I often wonder why we are where we are with regard to the obvious lack of civility in public discourse today. Seldom can people disagree without being disagreeable.
Understanding is impossible without being receptive to consider other perspectives. As my children were growing up, I used to say, “Just because you have an opinion, doesn’t mean you should share it.”
Some might consider this an affront to free speech. I disagree with no intent to be disagreeable. Opinions that are well informed and based on research grounded in competing perspectives advances knowledge; everything else is noise—in my humble opinion.
Research suggests that when we are listening to others, frequently we are already formulating a response. Worse, we are framing our response in a “confirmatory bias” manner. This is part of the human condition.
Research also suggests that more than 80% of communication is nonverbal. Having just read, “Say it Straight, or You’ll Show it Crooked” by Abe Wagner, he reaffirms this research in thoughtful, informed and humorous anecdotes from his many years as a counselor, trainer and humorist. I highly recommend his work.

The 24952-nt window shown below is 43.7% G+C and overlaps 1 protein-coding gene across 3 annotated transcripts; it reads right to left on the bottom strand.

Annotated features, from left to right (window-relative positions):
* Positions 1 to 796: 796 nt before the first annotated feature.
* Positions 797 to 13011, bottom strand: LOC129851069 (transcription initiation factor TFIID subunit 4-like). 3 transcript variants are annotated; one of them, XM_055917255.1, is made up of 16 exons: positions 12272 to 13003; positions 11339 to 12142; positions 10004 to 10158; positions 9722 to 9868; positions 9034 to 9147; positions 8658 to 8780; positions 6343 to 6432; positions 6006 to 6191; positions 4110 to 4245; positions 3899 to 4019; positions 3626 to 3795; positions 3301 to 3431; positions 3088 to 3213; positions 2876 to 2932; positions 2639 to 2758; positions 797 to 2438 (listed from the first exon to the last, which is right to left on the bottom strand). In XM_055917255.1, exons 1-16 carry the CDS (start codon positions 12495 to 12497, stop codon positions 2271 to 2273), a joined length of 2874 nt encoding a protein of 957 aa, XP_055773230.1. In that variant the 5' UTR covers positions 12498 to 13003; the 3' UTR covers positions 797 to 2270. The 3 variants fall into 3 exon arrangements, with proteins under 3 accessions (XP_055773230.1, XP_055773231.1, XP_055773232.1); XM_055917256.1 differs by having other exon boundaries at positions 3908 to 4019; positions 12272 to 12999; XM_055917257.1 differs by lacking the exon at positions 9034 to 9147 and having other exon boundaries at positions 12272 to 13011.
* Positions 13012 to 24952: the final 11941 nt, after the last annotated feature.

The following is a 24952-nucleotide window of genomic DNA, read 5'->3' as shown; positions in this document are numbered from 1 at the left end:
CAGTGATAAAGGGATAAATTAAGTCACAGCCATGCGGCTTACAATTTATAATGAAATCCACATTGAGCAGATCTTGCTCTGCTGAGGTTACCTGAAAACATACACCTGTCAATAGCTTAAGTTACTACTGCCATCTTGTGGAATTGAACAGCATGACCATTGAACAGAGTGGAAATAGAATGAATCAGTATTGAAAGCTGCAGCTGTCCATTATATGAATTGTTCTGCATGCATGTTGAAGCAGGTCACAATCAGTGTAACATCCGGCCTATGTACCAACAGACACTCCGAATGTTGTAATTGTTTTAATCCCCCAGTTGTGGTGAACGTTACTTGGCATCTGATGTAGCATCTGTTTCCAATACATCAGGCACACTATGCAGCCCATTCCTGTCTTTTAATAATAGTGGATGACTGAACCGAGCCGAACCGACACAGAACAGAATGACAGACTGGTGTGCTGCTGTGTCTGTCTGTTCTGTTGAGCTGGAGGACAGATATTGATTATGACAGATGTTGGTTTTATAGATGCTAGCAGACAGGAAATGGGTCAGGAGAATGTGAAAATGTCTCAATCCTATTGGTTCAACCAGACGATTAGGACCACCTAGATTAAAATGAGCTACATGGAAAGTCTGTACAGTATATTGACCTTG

So, how do we combat these natural tendencies, and what does it have to do with Crisis1?
Opinion formed on information devoid of context and critical thinking does little to solve challenges. When someone expresses an opinion, I want to understand why and how he/she came to form this view. I am both amused and disappointed at individuals who are asked to opine on issues of national significance—not because they appear to be informed—but because of their prominence in modern culture.
In order to understand client challenges, we first must listen—critically, thoughtfully and completely.
At Crisis1, we want to understand issues that underlie root causes of problems for clients before we suggest solutions.